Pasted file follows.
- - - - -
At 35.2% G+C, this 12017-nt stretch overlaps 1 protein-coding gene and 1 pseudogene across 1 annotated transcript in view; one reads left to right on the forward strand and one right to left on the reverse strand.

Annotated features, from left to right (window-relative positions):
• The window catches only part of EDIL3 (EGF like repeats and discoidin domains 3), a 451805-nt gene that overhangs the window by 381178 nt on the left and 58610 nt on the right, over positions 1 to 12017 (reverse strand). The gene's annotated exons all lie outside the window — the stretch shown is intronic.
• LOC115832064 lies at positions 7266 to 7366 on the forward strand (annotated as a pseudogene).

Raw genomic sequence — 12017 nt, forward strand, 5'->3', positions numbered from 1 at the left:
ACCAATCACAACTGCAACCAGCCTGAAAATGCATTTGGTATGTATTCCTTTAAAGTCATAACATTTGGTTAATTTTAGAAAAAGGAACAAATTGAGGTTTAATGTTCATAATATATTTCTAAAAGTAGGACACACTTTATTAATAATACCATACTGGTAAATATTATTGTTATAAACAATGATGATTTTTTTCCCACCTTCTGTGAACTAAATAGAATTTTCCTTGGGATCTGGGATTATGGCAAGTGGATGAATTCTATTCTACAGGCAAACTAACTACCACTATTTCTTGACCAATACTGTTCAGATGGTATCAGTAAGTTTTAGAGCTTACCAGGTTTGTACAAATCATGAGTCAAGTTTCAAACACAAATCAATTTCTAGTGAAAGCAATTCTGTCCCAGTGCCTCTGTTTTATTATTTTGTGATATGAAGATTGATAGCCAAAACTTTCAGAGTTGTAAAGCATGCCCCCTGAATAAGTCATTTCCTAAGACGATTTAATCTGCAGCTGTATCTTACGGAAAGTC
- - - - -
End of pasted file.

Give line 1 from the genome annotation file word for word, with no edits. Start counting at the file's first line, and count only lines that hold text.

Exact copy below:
At 35.2% G+C, this 12017-nt stretch overlaps 1 protein-coding gene and 1 pseudogene across 1 annotated transcript in view; one reads left to right on the forward strand and one right to left on the reverse strand.